"By instructing students how to learn, unlearn and relearn, a powerful new dimension can be added to education…Tomorrow's illiterate will not be the man who can't read; he will be the man who has not learned how to learn."
Technically, there are problems with this statement. For example, those who cannot read in the 21st century are still illiterate. But Toffler's claim suggests that a person with obsolete knowledge has just as much a disadvantage as a person who cannot read. Maybe more so.
The learn, unlearn, relearn paradigm explains not only how we improve by adapting to rapidly changing knowledge and understanding, but also how we improve by converting to different ways of thinking and believing.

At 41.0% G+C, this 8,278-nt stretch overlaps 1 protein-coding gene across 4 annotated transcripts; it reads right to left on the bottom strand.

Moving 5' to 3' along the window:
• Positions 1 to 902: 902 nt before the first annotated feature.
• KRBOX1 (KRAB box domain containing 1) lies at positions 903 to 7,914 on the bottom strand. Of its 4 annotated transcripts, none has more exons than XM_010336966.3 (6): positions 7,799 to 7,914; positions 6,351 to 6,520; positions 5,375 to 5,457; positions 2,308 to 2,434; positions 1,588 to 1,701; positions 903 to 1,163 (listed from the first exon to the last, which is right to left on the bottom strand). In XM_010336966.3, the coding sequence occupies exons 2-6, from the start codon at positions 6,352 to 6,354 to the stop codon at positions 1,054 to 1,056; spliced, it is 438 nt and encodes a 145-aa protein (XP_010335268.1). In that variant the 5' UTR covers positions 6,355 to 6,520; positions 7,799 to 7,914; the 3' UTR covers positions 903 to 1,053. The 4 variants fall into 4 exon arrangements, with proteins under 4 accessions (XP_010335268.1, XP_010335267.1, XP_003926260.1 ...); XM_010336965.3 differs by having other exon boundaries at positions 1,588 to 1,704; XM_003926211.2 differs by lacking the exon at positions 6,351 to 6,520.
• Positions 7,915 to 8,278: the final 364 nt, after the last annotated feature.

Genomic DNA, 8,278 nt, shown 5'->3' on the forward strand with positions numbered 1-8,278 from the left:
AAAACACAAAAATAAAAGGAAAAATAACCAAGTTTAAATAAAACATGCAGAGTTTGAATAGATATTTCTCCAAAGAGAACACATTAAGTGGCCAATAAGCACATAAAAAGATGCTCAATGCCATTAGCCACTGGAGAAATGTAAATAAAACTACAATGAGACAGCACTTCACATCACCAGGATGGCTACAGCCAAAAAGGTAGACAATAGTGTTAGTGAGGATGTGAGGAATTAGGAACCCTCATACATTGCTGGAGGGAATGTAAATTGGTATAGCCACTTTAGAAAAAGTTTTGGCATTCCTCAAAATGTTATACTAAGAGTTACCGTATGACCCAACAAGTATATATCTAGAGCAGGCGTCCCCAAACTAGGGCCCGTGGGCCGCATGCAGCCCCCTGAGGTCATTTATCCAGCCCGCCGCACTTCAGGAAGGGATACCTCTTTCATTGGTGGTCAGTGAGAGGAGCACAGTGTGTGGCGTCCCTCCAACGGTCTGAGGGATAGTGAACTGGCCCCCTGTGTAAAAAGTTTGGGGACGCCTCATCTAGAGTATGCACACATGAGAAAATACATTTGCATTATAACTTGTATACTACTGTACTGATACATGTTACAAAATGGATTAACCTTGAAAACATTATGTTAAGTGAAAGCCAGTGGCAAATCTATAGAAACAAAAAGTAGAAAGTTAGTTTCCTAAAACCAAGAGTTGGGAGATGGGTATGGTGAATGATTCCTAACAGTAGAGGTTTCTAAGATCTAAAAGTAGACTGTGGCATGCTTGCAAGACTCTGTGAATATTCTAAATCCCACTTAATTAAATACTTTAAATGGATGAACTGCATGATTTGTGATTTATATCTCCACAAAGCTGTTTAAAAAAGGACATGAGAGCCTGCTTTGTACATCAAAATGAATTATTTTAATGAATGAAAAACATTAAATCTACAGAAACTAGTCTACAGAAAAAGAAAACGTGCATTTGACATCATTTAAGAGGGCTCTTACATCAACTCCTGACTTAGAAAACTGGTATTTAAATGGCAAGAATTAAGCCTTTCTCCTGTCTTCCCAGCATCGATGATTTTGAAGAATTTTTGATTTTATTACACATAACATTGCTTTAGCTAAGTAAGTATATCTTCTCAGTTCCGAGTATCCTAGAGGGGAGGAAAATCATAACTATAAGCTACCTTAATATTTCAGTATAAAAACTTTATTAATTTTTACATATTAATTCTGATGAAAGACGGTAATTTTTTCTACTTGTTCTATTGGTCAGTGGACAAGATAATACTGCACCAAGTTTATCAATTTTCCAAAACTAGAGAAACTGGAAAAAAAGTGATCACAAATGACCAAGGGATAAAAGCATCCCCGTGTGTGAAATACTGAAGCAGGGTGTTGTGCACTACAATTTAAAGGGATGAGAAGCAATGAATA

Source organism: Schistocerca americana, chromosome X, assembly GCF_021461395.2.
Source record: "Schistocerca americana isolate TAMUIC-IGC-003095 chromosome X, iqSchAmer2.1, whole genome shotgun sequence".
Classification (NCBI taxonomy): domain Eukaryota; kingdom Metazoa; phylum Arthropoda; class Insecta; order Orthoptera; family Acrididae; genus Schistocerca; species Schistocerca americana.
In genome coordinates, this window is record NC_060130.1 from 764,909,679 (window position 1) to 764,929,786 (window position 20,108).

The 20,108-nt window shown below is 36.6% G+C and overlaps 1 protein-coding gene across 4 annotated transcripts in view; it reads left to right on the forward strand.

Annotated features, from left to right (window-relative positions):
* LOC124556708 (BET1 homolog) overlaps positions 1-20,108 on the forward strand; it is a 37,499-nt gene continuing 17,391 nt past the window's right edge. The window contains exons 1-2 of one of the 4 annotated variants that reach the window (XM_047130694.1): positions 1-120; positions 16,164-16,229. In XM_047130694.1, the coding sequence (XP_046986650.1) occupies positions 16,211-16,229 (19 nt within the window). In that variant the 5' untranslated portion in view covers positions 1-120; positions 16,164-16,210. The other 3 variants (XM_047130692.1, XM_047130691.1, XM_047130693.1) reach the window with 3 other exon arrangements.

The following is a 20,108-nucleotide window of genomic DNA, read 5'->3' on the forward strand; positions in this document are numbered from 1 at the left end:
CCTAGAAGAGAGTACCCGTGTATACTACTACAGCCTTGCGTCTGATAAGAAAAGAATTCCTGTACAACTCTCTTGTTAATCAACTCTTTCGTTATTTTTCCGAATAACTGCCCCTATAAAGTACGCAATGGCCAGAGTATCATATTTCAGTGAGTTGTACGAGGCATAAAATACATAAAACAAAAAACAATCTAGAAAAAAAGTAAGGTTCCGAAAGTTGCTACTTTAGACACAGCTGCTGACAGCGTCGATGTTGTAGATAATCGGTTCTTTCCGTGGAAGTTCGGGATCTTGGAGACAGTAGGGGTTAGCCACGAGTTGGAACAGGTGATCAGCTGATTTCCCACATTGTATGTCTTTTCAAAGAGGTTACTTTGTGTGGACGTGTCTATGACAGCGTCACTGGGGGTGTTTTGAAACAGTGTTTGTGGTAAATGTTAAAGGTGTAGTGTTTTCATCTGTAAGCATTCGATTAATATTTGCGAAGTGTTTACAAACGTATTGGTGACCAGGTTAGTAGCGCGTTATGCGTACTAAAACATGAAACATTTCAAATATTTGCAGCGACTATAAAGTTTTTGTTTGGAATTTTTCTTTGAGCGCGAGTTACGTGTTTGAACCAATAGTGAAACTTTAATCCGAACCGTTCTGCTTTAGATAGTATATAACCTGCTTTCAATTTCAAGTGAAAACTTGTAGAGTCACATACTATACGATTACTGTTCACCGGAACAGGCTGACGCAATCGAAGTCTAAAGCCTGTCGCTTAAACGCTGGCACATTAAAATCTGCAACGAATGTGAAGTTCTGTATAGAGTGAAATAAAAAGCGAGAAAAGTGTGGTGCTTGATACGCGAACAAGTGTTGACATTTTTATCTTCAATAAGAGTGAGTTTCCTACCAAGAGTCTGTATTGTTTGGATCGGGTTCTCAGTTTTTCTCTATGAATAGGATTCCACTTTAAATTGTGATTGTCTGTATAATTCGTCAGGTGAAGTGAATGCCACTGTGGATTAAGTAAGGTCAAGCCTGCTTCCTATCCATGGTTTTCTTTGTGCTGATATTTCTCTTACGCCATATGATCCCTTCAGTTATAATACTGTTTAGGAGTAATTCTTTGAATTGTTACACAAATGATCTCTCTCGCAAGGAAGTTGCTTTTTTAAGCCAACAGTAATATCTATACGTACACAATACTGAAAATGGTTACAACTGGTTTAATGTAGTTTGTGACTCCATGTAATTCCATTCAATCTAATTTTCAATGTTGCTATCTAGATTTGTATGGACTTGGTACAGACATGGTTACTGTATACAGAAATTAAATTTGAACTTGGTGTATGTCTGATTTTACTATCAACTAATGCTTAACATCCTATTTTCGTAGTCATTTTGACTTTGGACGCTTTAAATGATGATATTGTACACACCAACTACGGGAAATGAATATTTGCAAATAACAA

Everyone in the world has learned, from a young age, a framework for understanding the world. They learn language, customs, culture, and values, often (but not always) within a particular religious context.
As we mature, we learn new things that force us into a choice: we can incorporate new things into our existing framework, or we can unlearn that framework to adapt to the new things.
A couple of scriptures help apply these ideas:
54 And your minds in times past have been darkened because of unbelief, and because you have treated lightly the things you have received—
(Doctrine and Covenants 84:54)